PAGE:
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While you were sleeping: Mixed messages reign

Wednesday 28th July 2010

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Wall Street was mixed as solid earnings by companies including DuPont Co were offset by a bigger-than-anticipated decline in US consumer confidence and a leading economist’s expectations for a double-dip recession.

In late trading, the Dow Jones Industrial Average edged 0.11% higher. The Standard & Poor's 500 Index slipped 0.17% and the Nasdaq Composite Index fell 0.38%.

Among the most active on Wall Street were DuPont and Lexmark International, which both beat earnings estimates. Also active were Bank of America Corp and Citigroup.

However, there is still plenty to be concerned about. One of the US property market's best-known economists said the state of the economy was worrisome and that there was a high possibility of a double-dip recession.

"For me a double-dip is another recession before we've healed from this recession... The probability of that kind of double-dip is more than 50%," Robert Shiller, professor of economics at Yale University and co-developer of Standard and Poor's S&P/Case-Shiller home price indexes, told Reuters Insider.

"I actually expect it."

A report showing that confidence among US consumers declined more than expected in July also kept alive concern about the economy’s recovery. The Conference Board’s confidence index fell to 50.4 from a revised 54.3 in June.

“It’s one step forward, two steps back,” Mike Ryan, New York-based head of wealth management research for the Americas at UBS Financial Services Inc, told Bloomberg News.

“We’ve seen a very solid earnings season. The numbers have been consistently above expectations. I don’t believe the economy is rolling over. However, we need to get more data on the economic front.”

Of the 179 companies in the S&P 500 that reported results since July 12, about 82% have beaten the average analyst profit forecast and earnings per share have grown 60%, according to Bloomberg data.

The Chicago Board Options Exchange Volatility Index, or VIX, which is known as Wall Street’s ‘fear gauge’, rose 1.41% to 23.05.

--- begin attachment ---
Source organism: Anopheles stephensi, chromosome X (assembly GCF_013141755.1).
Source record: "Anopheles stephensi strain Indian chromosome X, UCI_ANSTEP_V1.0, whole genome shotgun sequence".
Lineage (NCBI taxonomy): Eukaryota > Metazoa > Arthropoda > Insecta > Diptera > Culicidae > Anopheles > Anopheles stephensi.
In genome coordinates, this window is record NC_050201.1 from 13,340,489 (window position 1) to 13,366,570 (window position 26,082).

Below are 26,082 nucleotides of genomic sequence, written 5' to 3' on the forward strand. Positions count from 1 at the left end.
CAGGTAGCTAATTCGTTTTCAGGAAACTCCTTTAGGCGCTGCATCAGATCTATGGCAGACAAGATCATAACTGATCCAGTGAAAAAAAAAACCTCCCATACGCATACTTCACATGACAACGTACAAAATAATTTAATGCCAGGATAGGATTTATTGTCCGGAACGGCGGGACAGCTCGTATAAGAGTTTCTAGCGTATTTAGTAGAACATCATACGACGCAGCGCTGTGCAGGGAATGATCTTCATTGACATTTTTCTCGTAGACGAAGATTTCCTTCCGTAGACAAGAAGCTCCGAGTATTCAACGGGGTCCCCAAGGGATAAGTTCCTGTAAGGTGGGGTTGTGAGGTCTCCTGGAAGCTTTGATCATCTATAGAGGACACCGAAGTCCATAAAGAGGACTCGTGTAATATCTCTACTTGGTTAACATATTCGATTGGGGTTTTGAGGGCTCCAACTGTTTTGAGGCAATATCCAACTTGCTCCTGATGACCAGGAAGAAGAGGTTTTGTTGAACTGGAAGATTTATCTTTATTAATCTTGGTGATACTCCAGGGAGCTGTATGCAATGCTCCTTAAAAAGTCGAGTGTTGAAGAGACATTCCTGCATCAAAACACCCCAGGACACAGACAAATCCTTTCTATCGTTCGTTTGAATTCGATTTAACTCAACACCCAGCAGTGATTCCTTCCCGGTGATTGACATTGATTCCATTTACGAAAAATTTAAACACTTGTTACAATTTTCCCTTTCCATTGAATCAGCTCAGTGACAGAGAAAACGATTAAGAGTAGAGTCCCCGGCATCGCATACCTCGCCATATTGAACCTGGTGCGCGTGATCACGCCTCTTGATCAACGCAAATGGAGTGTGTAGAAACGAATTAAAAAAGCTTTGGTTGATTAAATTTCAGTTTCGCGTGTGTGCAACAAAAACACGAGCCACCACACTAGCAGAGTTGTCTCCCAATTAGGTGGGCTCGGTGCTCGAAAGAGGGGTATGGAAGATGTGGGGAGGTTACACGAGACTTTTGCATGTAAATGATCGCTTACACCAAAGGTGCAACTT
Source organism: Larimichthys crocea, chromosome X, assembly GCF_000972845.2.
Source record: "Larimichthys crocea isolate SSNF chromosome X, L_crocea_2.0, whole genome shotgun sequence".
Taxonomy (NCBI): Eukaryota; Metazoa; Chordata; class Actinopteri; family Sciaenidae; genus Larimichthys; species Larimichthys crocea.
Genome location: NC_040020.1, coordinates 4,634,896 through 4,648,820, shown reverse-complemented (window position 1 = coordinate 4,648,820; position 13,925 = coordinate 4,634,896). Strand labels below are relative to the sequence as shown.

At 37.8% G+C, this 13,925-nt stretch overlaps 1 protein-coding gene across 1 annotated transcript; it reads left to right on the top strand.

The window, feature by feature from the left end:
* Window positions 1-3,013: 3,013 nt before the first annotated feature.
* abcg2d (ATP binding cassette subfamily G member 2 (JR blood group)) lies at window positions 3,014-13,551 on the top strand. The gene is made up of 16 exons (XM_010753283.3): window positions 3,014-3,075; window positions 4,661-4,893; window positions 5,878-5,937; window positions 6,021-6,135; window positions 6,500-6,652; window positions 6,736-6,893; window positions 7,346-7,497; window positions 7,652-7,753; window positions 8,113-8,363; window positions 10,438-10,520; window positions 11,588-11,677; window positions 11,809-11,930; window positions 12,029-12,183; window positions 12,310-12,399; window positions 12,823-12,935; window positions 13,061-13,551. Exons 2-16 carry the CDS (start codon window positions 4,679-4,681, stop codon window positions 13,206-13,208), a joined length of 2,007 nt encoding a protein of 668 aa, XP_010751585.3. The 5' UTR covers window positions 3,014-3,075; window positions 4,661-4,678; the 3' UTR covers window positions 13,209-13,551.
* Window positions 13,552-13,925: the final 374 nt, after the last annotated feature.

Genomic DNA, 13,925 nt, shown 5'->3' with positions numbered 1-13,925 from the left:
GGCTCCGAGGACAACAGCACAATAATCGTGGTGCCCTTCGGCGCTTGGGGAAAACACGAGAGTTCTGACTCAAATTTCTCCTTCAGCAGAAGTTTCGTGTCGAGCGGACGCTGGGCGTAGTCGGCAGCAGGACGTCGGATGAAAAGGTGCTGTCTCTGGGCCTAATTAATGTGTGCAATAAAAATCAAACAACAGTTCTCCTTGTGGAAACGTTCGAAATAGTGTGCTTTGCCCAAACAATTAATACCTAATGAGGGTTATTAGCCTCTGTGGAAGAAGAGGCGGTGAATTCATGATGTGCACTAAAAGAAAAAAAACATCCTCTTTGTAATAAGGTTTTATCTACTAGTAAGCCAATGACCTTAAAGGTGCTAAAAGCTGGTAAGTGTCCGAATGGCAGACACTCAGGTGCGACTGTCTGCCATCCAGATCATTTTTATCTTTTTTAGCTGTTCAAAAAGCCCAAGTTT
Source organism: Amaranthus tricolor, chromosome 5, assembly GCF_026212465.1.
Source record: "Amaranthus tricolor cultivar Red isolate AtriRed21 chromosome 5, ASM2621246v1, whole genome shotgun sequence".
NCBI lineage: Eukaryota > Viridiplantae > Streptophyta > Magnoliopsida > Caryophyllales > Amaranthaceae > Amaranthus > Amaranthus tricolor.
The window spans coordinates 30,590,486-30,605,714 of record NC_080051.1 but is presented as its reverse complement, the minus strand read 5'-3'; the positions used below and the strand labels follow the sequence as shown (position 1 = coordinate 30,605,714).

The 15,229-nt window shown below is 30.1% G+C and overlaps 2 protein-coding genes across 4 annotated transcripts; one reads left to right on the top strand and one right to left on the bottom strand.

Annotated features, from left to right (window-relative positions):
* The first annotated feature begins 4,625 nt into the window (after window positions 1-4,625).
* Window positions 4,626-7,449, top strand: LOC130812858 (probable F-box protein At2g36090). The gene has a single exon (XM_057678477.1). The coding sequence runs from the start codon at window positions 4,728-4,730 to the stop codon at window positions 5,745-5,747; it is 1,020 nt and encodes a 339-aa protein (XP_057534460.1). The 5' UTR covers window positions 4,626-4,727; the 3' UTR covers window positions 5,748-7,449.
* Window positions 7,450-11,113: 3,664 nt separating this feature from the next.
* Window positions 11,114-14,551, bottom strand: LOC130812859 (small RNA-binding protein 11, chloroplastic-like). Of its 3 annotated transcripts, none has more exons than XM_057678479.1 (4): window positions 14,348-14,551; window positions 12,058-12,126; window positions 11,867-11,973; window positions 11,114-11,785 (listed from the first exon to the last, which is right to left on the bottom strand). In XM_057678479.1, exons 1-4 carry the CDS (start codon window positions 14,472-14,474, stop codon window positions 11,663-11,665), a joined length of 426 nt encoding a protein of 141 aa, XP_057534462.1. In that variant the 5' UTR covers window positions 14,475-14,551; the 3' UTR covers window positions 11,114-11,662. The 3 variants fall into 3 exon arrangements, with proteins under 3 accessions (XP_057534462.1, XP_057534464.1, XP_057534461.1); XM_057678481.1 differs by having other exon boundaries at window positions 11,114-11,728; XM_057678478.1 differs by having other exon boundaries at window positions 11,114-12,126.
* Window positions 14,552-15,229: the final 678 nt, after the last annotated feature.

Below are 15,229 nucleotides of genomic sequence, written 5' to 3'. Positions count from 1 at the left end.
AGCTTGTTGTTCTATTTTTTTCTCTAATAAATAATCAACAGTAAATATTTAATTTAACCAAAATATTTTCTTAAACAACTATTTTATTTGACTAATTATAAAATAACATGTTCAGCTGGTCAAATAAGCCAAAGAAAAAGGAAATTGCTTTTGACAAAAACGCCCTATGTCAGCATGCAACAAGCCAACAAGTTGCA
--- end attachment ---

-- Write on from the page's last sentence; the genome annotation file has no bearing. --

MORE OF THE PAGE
The Stoxx Europe 600 Index advanced 0.4% to 258.11, gaining for a sixth consecutive session.

Across Europe, the UK’s FTSE 100 rose 0.27%, France’s CAC 40 climbed 0.83% and Germany’s DAX gained 0.21%.

Among the most active stocks in Europe were Deutsche Bank AG, UBS AG, and Tomkins Plc.

Banks were bolstered by the Basel Committee on Banking Supervision which yesterday softened some of its proposed capital and liquidity rules while introducing new restrictions on how much lenders can borrow in order to rein in their risk-taking. The panel agreed to allow certain assets, including minority stakes in other financial firms, to count as capital.

Meanwhile,  BP Plc's newly named chief executive Bob Dudley called the Gulf oil spill a "wake-up call" for the entire industry and said safety would be among his highest priorities as he tried to refurbish the oil company's battered reputation. Dudley will replace Tony Hayward as CEO on October 1.

BP also said it would offset the cost of the spill against its taxes, costing U.S. taxpayers almost US$10 billion. The company reported a second-quarter loss of US$17 billion, including US$32 billion in charges related to the oil spill, the largest in U.S. history. It also announced plans to sell US$30 billion in assets over the next 18 months to help cover its liabilities.

US Treasury two-year note yields rose the most in more than a month as the government sold US$38 billion of the securities, the first of three note auctions this week.

The sale drew a record low yield of 0.665%. The sale’s bid-to-cover ratio, which gauges demand by comparing total bids with the amount of securities offered, was 3.33, compared with an average of 3.18 at the past 10 auctions.

Current two-year note yields were at 0.63%, up 5 basis points, at 1.42pm in New York, according to BGCantor Market Data. The yield on the 10-year note rose 5 basis points to 3.04% and touched 3.05%.

The Treasury will auction US$37 billion in five-year notes tomorrow and US$29 billion in seven-year debt on July 29.

The Dollar Index, which measures the greenback against a basket of six major currencies, rose 0.20% to 82.20.

The euro gave up gains against the US dollar after the worse-than-expected consumer confidence report for the world’s biggest economy.

In mid afternoon trading in New York, the euro fell 0.2% to US$1.2966 after touching US$1.3045 earlier, according to Reuters data.

Against the yen, the dollar gained, last trading at 87.83 yen.

The Reuters/Jefferies CRB Index, which tracks 19 raw materials, fell 0.83% to 264.46.

Oil prices dropped after the consumer confidence data. US benchmark oil prices fell US$1.65 a barrel to US$77.33 by 12.04pm EDT. ICE Brent fell US$1.63 to US$75.87 a barrel by the same time.

Gold was another commodity hit by the weak US consumer confidence numbers, falling to a 12-week low.

Also hurting the precious metal was a decline in holdings of the world's biggest gold ETF, New York's SPDR Gold Trust, which suggested the investment demand that drove prices earlier in the year was weakening.

Spot gold was bid at US$1,168.75 an ounce at 10.31am EDT, against US$1,183.75 late in New York. US gold futures for August delivery fell US$15.10 to US$1,168.00.

US copper futures fell. Copper for September delivery dropped 3.55 cents to US$3.1875 per pound at 10.10 EDT (1410 GMT) on the COMEX metals division of the New York Mercantile Exchange.

Businesswire.co.nz



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